13 October 2007

The Temptation of Saint Anthony

MIAF 2007
The Temptation of Saint Anthony
Melbourne International Arts Festival
13 October 2007
State Theatre, The Arts Centre


The problem of having high expectations is that they may not be met. The Temptation of St Anthony didn’t meet my expectations. It totally surpassed them. Musically, visually and emotionally it is exquisite. It gently grabs your soul and doesn’t let it go.

Robert Wilson (I La Galigo MIAF 2006, Einstein On The Beach MIAF 1992) is an undisputed master of western avant guard theatre. Last year we saw him his signature touch on traditional Indonesian dance. This year Melbourne sees his version of a musical. Wilson said he wanted a musical for this story because “it is universal and speaks an emotional universal truth”. The masters know the emotional power of musical theatre.

The Temptation of St Anthony ignores, subverts and breaks most conventions associated with musical theatre, but I can say that is simply the best and most powerful musical that I’ve ever seen.

Ironically Wilson doesn’t start with music when he directs. “I start with silence, then add the movement and at the end, the text or music”. He does, however, know how to find the most perfect musical collaborators. (Philip Glass composed Einstein On The Beach; Tom Waits composed The Black Rider.)

Bernice Johnson Reagon wrote the music for Saint Anthony. Halleluiah! Reagon was the founder and artistic director of the divine a capella ensemble Sweet Honey in the Rock. This score is based in the history of African-American music and culture and includes spirituals, blues, shouts, gospel, hymns, jazz, doo wop, hip hop and rock. The African-American cast of singers and dancers were selected for their mix of western training, church singing and folk orientation. She wanted a mix of old and young voices and they had to be able to move. Every member of this cast is sensational, even though Wilson takes away so many of their standard methods of communication.

Imagine the sound, the emotion and the movement of gospel singing. Now take away the individual personalities and take away any direct connection they have with each other and with the audience. The performers are performing for us, but never to us. They never look at the audience. It really is like they can’t see us. They also very rarely look at or touch each other, but are always working like an intricately connected machine.

Daniel Dodd Ellis plays St Anthony. He has a voice commands attention, whilst melting your heart. He is always on the stage, but he rarely sings. It’s not St Anthony’s story, but the story of his temptation and his journey. We don’t see character, but we do feel his emotion.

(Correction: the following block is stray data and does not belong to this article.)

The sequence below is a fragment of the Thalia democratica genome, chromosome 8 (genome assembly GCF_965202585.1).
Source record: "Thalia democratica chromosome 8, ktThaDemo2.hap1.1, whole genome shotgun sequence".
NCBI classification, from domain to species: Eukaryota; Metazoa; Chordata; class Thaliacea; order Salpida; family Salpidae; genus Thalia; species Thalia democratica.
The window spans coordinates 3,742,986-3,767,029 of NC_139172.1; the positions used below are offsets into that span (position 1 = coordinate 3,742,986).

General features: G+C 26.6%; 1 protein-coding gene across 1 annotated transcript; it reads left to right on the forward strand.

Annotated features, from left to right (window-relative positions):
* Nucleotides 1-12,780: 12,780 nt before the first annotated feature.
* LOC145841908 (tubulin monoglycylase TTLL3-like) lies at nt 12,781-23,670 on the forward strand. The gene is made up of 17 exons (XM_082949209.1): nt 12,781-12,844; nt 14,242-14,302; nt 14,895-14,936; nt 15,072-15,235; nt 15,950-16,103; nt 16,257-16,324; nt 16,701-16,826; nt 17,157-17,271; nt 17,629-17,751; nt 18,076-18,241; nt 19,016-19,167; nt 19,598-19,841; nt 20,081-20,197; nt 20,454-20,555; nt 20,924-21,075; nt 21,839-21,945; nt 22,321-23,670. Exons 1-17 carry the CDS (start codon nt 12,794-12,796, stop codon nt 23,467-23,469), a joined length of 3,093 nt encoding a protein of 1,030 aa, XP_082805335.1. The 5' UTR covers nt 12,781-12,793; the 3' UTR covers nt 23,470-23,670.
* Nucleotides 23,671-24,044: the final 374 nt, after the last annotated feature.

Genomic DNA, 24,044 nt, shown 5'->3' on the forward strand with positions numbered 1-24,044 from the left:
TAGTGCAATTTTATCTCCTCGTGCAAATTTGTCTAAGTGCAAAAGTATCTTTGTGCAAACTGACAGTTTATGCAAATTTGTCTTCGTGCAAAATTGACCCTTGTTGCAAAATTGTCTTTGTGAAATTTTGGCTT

This may sound slightly disturbing. It is - and that is also why it’s so astonishingly effective. You don’t watch a Wilson show, you experience and feel it. It’s difficult to use words to describe the impact of a communicator who has so little use for words.

Wilson communicates with movement and colour. He developed this visual language by working with people who had severe difficulty communicating in our text based world. Wilson overcame a learning disability as a child and later worked extensively with disabled and brain injured children. Possibly his most important and powerful works have never been seen by the public. In the 60s he used theatre games in hospitals and schools to enable and encourage communication with patients and children deemed unable to communicate. In one hospital show his cast of patients were only able to make small movements with their hands or mouth. So he connected them all with photo sensitive string and showed how humans can visually communicate no matter how impossible it may seem. Wilson’s public frame and regard were established with his separate collaborations with the young artists Raymond Andrews (Deafman Glance) and Christopher Knowles (A Letter for Queen Victoria). Andrews is deaf and Knowles is autistic.

Some people don’t use words or eye contact or text to communicate. Wilson uses this style of language and that is why his theatre communicates so strongly with us, even if we don’t consciously understand how.

Everything on a Wilson stage is precise and controlled. There is no room for a spontaneous gesture, interpretation or even thought. This control becomes even more evident when the cast were released. During the curtain call, they bow and finally sing and dance as themselves. Suddenly the stage is filled with 16 unique personalities. The contrast is astounding and the emotional release of seeing them free is as powerful as seeing them contained.

Review of Absolute Wilson that originally appeared in The Pundit.

This review originally appeared on AussieTheatre.com.


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